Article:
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Cleft Lip and Palate Christian El Amm, MD Plastic and Reconstructive Surgery.

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Presentation on theme: "Cleft Lip and Palate Christian El Amm, MD Plastic and Reconstructive Surgery."— Presentation transcript:

1 Cleft Lip and Palate Christian El Amm, MD Plastic and Reconstructive Surgery

2 Normal Anatomy Columella Philtral columns Cupid’s bow Vermillion roll Wet vermillion Dry vermillion

3 Classification Unilateral / Bilateral Complete / Incomplete Cleft palate / complete / incomplete / Isolated / syndromic Cleft lip and palate

4 Cleft Lip CompleteIncomplete Simonart’s band

5 Complete Cleft Lip Complete cleft lip Cleft alveolus and gingiva Cleft anterior palate = “primary palate up to incisor foramen Severe nasal deformity

6 Incomplete cleft lip Simonart’s band May have a notch in the alveolus Milder nasal deformity

7 Cleft Palate

8 Cleft palate Primary palate Secondary palate RL Hard Soft Uvula Incisor Foramen

9 Cleft Palate VOMER

10 Bilateral Cleft Lip Prolabium Premaxilla

11 Bilateral Cleft Lip and Palate Vomer Palatal Shelf Premaxilla Prolabium Absent columella

12 Collapse of the lateral segment due to cheek pressure

13 Cleft palate Collapse of both lateral segments of the palate due to cheek pressure: The premaxilla is unable to move into its right position: “Premaxillary lockout” Incomplete cleft palateUnilateral complete cleft lip and palate Complete Cleft PalateBilateral complete CLP

14 Embryology 6 weeks gestation (human) ~ 13 somite stage (mouse)

15 Embryology Sperber: Clefting occurs because of failure of fusion of MNP (medial nasal process) and maxillary process (MxP)

16 Embryology Carstens and Walters: Clefting occurs because of failure of Rhombomere r2’ to migrate. This better explains the clinical observation that the most severe deficiency is in the lateral nasal area

17 Embryology Proposed migration path of r2’: the rhombomere process migrates towards the free margin of the lip and gingiva before continuing cephalad towards the lateral nose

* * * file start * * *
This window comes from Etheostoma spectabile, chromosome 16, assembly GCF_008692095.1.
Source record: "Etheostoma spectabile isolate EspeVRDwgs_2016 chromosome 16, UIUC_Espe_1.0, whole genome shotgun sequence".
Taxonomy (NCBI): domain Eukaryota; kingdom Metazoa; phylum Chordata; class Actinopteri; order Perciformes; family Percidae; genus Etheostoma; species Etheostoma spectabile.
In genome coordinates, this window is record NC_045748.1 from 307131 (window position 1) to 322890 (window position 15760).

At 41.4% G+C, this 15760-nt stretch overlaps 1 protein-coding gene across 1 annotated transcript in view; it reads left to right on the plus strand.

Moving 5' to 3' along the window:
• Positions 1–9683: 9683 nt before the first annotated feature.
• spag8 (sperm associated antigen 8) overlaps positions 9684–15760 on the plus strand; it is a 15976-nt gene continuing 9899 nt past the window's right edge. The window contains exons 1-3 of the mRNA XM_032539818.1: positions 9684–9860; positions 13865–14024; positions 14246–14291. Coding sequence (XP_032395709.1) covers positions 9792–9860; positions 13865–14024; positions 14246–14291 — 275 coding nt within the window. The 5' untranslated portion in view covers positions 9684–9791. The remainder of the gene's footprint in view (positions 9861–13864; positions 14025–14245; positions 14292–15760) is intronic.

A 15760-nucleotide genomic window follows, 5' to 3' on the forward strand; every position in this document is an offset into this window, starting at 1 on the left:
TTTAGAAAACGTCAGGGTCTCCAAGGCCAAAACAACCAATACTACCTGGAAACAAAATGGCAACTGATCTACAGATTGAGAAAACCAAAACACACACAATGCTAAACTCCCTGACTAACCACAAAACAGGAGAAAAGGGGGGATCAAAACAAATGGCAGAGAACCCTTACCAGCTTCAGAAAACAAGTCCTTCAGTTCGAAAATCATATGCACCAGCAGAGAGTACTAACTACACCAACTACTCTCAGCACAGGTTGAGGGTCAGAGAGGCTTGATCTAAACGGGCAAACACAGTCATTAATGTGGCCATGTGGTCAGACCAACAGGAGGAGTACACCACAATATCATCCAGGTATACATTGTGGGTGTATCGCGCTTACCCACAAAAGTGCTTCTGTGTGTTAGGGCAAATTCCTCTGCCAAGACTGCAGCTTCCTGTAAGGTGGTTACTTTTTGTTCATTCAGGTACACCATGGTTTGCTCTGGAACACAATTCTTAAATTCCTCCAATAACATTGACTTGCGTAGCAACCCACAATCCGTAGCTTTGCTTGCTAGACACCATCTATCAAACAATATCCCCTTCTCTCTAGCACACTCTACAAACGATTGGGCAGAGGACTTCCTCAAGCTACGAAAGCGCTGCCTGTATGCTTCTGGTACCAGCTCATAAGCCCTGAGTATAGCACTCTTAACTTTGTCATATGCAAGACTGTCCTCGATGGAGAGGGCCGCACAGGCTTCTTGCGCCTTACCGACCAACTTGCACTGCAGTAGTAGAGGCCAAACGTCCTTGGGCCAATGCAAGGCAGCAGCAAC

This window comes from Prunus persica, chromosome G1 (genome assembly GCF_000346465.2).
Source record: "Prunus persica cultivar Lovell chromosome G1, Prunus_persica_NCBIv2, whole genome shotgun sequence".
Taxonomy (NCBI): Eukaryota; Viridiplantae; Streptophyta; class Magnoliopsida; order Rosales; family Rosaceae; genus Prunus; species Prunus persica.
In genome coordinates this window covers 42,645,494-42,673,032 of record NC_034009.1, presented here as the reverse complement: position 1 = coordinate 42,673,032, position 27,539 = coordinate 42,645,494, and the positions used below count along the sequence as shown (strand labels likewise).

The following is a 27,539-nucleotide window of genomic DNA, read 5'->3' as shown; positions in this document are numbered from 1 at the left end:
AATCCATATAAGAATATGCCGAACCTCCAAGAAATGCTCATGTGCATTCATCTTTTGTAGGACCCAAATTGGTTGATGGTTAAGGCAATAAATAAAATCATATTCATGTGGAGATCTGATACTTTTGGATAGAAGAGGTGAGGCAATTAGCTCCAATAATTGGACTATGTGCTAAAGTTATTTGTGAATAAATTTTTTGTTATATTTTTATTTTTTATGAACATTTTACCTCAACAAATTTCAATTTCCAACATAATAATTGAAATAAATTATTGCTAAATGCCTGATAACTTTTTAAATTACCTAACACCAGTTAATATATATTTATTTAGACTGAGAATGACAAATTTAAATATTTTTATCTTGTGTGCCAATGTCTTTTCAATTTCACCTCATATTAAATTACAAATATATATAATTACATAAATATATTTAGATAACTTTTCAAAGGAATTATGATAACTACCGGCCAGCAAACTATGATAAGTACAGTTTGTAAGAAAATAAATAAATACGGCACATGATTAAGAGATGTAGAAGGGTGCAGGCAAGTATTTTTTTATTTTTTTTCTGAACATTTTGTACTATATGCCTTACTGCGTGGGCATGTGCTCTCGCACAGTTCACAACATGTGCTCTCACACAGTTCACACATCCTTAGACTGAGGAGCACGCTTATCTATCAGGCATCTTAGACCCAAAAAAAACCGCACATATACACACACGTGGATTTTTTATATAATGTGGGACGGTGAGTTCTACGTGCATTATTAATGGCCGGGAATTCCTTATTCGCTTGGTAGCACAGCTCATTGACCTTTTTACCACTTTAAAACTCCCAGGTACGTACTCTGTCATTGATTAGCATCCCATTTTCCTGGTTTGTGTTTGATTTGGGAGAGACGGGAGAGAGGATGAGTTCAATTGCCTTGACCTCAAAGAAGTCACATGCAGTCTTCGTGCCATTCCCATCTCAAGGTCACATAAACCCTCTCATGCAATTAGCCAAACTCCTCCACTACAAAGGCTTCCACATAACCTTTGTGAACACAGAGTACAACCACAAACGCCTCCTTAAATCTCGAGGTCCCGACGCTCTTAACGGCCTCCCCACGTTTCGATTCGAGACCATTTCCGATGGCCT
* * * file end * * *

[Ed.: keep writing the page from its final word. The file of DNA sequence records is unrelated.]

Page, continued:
18 Embryology Gene activation during differentiation and migration

19 Embryology and Genetics

20 Embryology and genetics

21 Treatment Priority=restore the Levator Veli Palatini muscle sling

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23 Furlow double opposing Z- plasty Z-plasty results in longer palate

24 Treatment Treatment sequence of complete cleft lip and palate: First, get the segments in alignment by pre-surgical orthodontics, then perform lip and gingiva repair. Typically this occurs during the first months of life (3 months)

25 Palate repair is a separate stage: Typically before the age of one year. The levator muscle should be ready and mobile (free of scarring) for the phase of speech acquisition: months

26 Surgical aims in cleft lip repair Reposition ala Restore nasal floor Lengthen columella on cleft side Lengthen medial lip segment (typically, lateral lip segment has enough length) Reconstitute symmetrical vermillion roll Restore dry vermillion medially (typically, lateral segment has enough dry vermillion) Align wet vermillion to dry vermillion line (“wet to dry line” Realign and correct abnormal insertion of orbicularis oris muscle Reconstitute philtral column (typical by placing the scar at the philtral column site)

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28 Randall-Tennysson Millard

29 Techniques of cleft palate repair Von-Langenbeck with Intravelar Veloplasty: linear scar with muscle alignement (see previous slides) Two-Flap palatoplasty with IVV Furlow: double opposing Z-plasty (previous slides)

30 Secondary deformities Velopharyngeal incompetence

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32 VPI: pharyngeal flap

33 Dental eruption Lateral incisor absent in 70% cases Canine tooth absent or abnormal in 15% (?) of cases Canine tooth can be successfully erupted through cleft once the cleft alveolus is bone-grafted Implants-Orthodontics

34 Growth: Maxilla and mandible Higher prevalence of class III occlusion (maxillary retrognathia): The maxilla is underdeveloped, due to surgical and/or congenital etiology Growth restriction highly correlated with surgical technique: scarring, incisions and denuded bone. Can be corrected by maxillary advancement (lefort I or lefort III)

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36 Immediate results: scar will fade Technique used at OU

37 Long term

38 Craniofacial Malformations Craniosynostosis Craniosynostosis syndromes Mandibulo-Facial Dysostosis Hemifacial Microsomia and Oculo- Auriculo-vertebral Syndrome

39 Craniosynostosis

40 Sagittal: Scaphocephlay (boat) Unicoronal: Plagiocephaly (twisted) Bicoronal: brachycephaly (short) Metopic: trigonocephaly (keel) Most common=sagital Biggest differential: “deformational plagiocephaly” or “positional plagiocephaly”: non-synostotic

41 Trigonocephaly

42 Scaphocephaly

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44 Craniosynostosis syndromes Associated with midface abnormalities: Base of skull synchondrosis Associated with finger/toe malformation: often diagnostic Other associated malformations

45 Major Craniosynostosis syndromes Crouzon: normal hand Apert’s: Major syndactyly Pfeifer: broad thumbs Muenke’s syndrome: First genetic- based diagnosis: FGFr-3 mutation predictably causing bicoronal (or unicoronal) synostosis

46 Crouzon

47 Apert’s

48 Pfeiffer’s

49 Madibulo-facial dysostosis Treacher-collins syndrome Nager’s

50 Treacher Collins Autosomal dominant Variable expression Zygomatic arch, masseter, mandible, side of mouth variably affected


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